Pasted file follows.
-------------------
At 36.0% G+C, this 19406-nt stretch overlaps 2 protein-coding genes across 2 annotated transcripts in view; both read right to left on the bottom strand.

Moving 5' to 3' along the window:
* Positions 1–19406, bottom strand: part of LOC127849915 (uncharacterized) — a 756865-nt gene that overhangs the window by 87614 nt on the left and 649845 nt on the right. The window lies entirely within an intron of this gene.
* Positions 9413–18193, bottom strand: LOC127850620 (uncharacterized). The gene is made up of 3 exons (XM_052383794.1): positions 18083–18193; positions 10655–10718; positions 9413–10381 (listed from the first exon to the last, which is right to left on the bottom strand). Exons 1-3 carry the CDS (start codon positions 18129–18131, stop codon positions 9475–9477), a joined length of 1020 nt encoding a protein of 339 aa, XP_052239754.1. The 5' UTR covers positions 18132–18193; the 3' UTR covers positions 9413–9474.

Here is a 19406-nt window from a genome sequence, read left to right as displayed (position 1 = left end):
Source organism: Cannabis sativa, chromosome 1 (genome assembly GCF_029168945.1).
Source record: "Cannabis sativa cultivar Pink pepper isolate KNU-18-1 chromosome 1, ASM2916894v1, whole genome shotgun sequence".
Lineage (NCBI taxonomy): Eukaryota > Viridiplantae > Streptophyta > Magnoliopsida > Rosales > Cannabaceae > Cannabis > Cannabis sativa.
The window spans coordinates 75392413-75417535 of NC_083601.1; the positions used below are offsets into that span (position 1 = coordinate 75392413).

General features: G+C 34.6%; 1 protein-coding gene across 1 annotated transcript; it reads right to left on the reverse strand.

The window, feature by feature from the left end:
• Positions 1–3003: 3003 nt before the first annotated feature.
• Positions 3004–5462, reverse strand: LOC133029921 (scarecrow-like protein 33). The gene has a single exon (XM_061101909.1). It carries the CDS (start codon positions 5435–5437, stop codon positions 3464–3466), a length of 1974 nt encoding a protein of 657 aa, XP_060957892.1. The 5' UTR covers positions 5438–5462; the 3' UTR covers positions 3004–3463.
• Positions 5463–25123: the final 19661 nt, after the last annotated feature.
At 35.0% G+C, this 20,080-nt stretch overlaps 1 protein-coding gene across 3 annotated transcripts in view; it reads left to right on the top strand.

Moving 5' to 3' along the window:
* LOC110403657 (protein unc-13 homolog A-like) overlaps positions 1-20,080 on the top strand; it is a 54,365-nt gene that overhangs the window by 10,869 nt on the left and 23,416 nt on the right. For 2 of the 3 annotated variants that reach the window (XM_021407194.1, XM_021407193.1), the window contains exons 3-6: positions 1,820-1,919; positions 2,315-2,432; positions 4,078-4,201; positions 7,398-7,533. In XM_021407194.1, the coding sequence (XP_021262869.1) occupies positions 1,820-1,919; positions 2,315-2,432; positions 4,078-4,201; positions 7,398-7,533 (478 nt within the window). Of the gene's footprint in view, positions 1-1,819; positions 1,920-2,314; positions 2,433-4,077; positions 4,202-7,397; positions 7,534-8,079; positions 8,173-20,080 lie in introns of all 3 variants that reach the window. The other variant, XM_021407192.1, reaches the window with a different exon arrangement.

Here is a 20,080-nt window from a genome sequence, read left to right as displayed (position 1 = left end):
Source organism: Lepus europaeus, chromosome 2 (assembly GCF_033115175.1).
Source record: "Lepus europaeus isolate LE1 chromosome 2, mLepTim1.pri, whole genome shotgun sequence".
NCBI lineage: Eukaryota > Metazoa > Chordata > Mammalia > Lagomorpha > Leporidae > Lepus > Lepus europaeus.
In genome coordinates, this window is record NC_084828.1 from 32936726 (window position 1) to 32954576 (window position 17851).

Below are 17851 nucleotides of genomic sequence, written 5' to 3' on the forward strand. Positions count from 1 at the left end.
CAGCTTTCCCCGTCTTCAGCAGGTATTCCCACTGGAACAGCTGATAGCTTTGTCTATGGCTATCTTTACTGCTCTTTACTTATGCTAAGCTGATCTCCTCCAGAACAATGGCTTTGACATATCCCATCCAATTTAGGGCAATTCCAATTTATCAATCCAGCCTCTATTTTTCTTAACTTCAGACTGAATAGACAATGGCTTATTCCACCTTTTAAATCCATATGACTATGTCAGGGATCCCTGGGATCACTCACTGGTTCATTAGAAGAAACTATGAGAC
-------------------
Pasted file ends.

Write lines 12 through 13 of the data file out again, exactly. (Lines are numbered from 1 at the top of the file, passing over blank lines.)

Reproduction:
• Positions 1–3003: 3003 nt before the first annotated feature.
• Positions 3004–5462, reverse strand: LOC133029921 (scarecrow-like protein 33). The gene has a single exon (XM_061101909.1). It carries the CDS (start codon positions 5435–5437, stop codon positions 3464–3466), a length of 1974 nt encoding a protein of 657 aa, XP_060957892.1. The 5' UTR covers positions 5438–5462; the 3' UTR covers positions 3004–3463.